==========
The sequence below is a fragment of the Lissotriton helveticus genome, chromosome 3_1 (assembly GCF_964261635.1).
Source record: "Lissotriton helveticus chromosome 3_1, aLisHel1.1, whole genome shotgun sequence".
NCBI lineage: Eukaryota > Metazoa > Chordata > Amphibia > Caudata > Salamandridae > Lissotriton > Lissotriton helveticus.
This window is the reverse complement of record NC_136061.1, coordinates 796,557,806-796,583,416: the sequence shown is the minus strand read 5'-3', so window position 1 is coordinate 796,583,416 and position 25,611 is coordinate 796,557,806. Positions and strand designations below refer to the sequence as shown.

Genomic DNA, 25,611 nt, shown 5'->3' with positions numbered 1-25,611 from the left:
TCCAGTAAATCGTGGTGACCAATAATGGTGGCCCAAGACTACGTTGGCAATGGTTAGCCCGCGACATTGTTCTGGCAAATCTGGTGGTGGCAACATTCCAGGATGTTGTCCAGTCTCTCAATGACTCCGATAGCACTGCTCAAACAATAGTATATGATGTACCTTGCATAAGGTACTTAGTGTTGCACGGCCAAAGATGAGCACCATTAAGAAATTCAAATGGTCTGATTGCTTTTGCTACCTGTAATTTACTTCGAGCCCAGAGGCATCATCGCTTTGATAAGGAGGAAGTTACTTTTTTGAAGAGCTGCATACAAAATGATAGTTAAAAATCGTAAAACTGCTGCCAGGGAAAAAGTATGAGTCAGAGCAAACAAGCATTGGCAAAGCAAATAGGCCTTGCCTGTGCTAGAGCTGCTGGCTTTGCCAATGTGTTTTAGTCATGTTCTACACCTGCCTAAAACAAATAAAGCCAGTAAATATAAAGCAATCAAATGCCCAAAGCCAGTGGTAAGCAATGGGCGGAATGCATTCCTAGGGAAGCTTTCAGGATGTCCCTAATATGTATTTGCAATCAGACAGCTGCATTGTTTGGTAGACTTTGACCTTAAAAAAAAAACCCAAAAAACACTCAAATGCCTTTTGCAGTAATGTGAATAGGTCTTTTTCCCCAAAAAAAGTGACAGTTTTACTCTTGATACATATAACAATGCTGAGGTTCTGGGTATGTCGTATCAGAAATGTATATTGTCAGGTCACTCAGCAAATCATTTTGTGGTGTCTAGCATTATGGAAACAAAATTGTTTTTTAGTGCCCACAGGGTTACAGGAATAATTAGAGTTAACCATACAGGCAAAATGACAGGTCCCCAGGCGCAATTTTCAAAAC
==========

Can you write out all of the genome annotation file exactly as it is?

The sequence below is a fragment of the Lissotriton helveticus genome, chromosome 3_1 (assembly GCF_964261635.1).
Source record: "Lissotriton helveticus chromosome 3_1, aLisHel1.1, whole genome shotgun sequence".
NCBI lineage: Eukaryota > Metazoa > Chordata > Amphibia > Caudata > Salamandridae > Lissotriton > Lissotriton helveticus.
This window is the reverse complement of record NC_136061.1, coordinates 796,557,806-796,583,416: the sequence shown is the minus strand read 5'-3', so window position 1 is coordinate 796,583,416 and position 25,611 is coordinate 796,557,806. Positions and strand designations below refer to the sequence as shown.

Genomic DNA, 25,611 nt, shown 5'->3' with positions numbered 1-25,611 from the left:
TCCAGTAAATCGTGGTGACCAATAATGGTGGCCCAAGACTACGTTGGCAATGGTTAGCCCGCGACATTGTTCTGGCAAATCTGGTGGTGGCAACATTCCAGGATGTTGTCCAGTCTCTCAATGACTCCGATAGCACTGCTCAAACAATAGTATATGATGTACCTTGCATAAGGTACTTAGTGTTGCACGGCCAAAGATGAGCACCATTAAGAAATTCAAATGGTCTGATTGCTTTTGCTACCTGTAATTTACTTCGAGCCCAGAGGCATCATCGCTTTGATAAGGAGGAAGTTACTTTTTTGAAGAGCTGCATACAAAATGATAGTTAAAAATCGTAAAACTGCTGCCAGGGAAAAAGTATGAGTCAGAGCAAACAAGCATTGGCAAAGCAAATAGGCCTTGCCTGTGCTAGAGCTGCTGGCTTTGCCAATGTGTTTTAGTCATGTTCTACACCTGCCTAAAACAAATAAAGCCAGTAAATATAAAGCAATCAAATGCCCAAAGCCAGTGGTAAGCAATGGGCGGAATGCATTCCTAGGGAAGCTTTCAGGATGTCCCTAATATGTATTTGCAATCAGACAGCTGCATTGTTTGGTAGACTTTGACCTTAAAAAAAAAACCCAAAAAACACTCAAATGCCTTTTGCAGTAATGTGAATAGGTCTTTTTCCCCAAAAAAAGTGACAGTTTTACTCTTGATACATATAACAATGCTGAGGTTCTGGGTATGTCGTATCAGAAATGTATATTGTCAGGTCACTCAGCAAATCATTTTGTGGTGTCTAGCATTATGGAAACAAAATTGTTTTTTAGTGCCCACAGGGTTACAGGAATAATTAGAGTTAACCATACAGGCAAAATGACAGGTCCCCAGGCGCAATTTTCAAAAC